So how did things go from great to good to so-so to bad to horrible during the years of the Bourbon reign at Versailles? Thes best way to find out is to find out about the people who lived there during its glory days and near the very end. Here are five biographies about five women who lived at Versailles and were even active in French politics.
[fancy_list style=”star_list” variation=”teal”]
- Athenais: The Life of Louis XIV’s Mistress, The Real Queen of France, by Lisa Hilton. Athenais de Montespan was one of Louis XIV’s maitresses-en-titres and perhaps the most wily of all of them. Sensuous and clever, she turned everyone’s heads, including the king’s. Unlike her predecessor, Louise de la Valliere, Athenais used her position to influence politics at the court of Versailles, and she made many enemies until her downfall in the infamous Affair of the Poisons.
- Madame de Pompadour, by Nancy Mitford. Jeanne Antoinette Poisson, the Marquise de Pompadour, was the mistress of Louis XV for twenty years, though no one thought that she would remain in his heart for long. Jeanne was a young bourgeoisie and didn’t have the same sex drive as the king, but that didn’t stop him from loving her. She had a passion for art and literature, and she was able to be a comfort and helpmeet to Louis XV while wielding her own political power.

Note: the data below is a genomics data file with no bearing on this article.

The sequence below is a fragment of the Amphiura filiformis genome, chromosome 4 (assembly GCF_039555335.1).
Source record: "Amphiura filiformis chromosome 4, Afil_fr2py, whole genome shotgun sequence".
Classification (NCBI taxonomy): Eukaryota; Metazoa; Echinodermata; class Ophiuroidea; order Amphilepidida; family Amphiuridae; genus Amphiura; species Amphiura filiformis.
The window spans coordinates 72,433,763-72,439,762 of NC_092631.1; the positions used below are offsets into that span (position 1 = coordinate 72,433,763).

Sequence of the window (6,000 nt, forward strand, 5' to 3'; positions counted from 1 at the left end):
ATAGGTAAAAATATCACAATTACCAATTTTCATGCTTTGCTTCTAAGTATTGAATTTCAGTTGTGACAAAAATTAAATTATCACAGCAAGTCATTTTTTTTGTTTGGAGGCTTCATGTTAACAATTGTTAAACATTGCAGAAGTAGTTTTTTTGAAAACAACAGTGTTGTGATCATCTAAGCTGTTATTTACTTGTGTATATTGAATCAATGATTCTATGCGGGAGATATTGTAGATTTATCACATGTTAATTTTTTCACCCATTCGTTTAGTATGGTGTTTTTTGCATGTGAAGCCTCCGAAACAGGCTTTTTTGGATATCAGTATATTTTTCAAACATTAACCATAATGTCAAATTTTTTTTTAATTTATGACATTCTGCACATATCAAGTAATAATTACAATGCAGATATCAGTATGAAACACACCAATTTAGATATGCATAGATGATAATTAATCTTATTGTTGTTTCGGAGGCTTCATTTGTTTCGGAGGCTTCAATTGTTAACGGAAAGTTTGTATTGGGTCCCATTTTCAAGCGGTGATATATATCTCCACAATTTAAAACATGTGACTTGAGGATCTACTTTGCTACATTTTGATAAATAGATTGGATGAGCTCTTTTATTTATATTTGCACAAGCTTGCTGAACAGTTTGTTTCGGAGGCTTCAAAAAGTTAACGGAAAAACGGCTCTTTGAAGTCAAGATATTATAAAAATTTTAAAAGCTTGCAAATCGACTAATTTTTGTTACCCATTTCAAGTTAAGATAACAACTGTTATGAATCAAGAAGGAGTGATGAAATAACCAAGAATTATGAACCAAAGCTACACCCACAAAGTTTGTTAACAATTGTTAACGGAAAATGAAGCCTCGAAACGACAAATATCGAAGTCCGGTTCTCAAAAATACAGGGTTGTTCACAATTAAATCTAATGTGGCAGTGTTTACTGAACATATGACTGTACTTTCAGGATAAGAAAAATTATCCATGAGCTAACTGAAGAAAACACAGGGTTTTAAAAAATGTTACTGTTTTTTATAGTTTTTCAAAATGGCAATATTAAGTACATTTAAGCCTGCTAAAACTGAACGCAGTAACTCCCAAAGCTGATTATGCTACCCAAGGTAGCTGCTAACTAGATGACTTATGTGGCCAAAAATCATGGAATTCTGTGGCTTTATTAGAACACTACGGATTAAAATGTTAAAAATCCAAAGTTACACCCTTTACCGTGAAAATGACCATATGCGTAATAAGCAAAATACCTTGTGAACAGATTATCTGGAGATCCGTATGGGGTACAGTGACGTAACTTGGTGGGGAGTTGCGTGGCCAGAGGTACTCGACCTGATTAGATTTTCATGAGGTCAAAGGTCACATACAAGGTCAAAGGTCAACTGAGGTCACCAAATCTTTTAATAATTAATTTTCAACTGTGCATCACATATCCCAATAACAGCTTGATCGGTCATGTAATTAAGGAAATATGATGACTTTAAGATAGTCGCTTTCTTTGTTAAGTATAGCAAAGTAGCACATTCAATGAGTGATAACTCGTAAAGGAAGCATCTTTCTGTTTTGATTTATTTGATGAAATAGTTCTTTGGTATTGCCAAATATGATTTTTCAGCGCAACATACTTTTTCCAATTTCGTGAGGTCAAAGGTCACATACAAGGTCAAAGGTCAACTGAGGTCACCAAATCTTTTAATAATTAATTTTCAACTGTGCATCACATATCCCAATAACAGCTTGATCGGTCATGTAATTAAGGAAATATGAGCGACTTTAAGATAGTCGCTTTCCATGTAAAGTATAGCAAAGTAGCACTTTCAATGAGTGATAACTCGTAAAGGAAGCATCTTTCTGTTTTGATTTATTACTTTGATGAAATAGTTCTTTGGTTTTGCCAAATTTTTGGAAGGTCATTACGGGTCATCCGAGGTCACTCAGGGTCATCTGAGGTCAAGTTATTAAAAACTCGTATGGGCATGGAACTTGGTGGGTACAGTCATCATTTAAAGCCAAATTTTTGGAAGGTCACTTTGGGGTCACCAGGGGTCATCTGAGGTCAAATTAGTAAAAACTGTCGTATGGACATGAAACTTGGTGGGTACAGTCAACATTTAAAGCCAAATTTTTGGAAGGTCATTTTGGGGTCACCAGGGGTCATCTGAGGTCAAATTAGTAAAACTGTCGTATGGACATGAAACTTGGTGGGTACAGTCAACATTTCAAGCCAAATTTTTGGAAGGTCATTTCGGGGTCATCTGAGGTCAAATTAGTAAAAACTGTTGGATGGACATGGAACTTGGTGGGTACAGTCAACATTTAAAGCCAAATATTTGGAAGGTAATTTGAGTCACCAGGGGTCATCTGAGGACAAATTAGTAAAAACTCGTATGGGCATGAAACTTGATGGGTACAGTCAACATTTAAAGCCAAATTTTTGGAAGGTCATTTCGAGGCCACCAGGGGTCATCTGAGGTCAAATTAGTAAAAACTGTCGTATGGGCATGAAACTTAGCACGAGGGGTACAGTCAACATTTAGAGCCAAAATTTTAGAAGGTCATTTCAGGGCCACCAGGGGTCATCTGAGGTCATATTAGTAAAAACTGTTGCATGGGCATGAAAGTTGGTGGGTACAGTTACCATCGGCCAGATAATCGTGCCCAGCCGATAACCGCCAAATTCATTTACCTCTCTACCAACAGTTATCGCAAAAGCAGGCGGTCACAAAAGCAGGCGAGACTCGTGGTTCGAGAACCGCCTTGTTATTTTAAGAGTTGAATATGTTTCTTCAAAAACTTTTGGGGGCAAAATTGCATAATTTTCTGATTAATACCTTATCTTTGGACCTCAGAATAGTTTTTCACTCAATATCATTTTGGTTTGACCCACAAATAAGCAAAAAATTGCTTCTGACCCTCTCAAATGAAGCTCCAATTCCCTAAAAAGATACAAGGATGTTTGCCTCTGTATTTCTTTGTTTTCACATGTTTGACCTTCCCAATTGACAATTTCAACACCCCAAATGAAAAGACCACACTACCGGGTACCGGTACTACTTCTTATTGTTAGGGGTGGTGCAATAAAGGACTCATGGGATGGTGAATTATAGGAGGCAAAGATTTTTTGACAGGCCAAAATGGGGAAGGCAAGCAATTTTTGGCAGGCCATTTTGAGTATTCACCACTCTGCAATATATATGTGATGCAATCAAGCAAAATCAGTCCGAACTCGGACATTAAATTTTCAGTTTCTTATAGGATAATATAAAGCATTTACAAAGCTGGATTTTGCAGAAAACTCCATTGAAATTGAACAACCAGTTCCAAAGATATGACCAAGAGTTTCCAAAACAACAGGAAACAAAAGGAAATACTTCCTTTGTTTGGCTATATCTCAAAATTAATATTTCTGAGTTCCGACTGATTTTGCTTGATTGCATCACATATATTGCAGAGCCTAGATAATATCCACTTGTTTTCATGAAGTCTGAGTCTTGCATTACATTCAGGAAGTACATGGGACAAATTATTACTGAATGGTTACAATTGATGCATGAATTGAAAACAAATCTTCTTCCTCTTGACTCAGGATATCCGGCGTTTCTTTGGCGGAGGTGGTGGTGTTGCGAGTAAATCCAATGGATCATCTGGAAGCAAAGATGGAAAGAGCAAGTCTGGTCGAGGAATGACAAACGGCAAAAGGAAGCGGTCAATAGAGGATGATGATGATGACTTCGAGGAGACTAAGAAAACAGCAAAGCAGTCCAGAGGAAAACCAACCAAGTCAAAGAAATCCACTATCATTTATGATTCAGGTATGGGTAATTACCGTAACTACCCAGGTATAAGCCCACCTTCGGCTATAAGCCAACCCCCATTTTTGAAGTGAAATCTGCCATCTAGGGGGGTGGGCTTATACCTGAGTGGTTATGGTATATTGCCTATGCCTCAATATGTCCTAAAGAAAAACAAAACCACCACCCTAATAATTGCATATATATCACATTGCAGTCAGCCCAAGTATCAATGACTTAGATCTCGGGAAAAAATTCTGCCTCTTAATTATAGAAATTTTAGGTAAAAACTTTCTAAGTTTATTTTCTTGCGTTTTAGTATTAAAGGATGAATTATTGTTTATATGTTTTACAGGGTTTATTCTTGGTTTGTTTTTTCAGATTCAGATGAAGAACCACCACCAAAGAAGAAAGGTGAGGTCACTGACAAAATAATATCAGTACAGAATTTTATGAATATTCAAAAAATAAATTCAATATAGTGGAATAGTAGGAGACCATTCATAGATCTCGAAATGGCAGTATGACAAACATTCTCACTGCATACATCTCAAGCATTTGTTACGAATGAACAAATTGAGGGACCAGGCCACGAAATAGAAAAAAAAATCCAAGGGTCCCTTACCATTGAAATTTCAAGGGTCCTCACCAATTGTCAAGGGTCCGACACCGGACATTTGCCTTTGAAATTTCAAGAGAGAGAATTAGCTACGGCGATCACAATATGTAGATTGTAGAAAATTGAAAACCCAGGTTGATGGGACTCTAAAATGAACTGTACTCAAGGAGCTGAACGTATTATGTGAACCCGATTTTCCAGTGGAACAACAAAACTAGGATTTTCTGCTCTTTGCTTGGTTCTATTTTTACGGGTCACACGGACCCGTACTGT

- Madame du Barry: The Wages of Beauty, by Joan Haslip. No one ever thought that Jeanne Becu, the Comtesse du Barry, would ever rise as high as Louis XV’s maitresse-en-titre. Scorned for her low birth and past as a prostitute, Madame du Barry still managed to bewitch the king and hold her own in a court that would have liked to see her gone. One of her greatest rivals was the young Dauphine Marie Antoinette, who had her sent to a convent after Louis XV’s death. Nonetheless, Jeanne managed to live comfortably until the Revolution began.
- Dancing to the Precipice: The Life of Lucie de la Tour du Pin, Eyewitness to an Era, by Caroline Moorehead. Lucie de la Tour du Pin had been a lady-in-waiting to Marie Antoinette when the French Revolution broke out. During the Reign of Terror, she and her husband were able to escape France with the aide of Theresia Carbarrus, and went to live in the New York wilderness where Lucie churned her own butter and her husband traded with the local Native Americans. The couple did return to France, where they became fixtures in both the courts of Napoleon I and the Bourbon Restoration.
- Marie-Therese: The Fate of Marie Antoinette’s Daughter, by Susan Nagel. Marie-Therese was the sole survivor of her family at the end of the French Revolution. Hers is a tragic life, as she, a Daughter of France, went from princess to prisoner to friendless orphan in a matter of a few years. But she was a very brave young woman who had lived through much at a very young age, and the rest of her life is just as interesting.
These are all on my to-read list for this summer, but I thought I would just share in case anyone else was interested, too.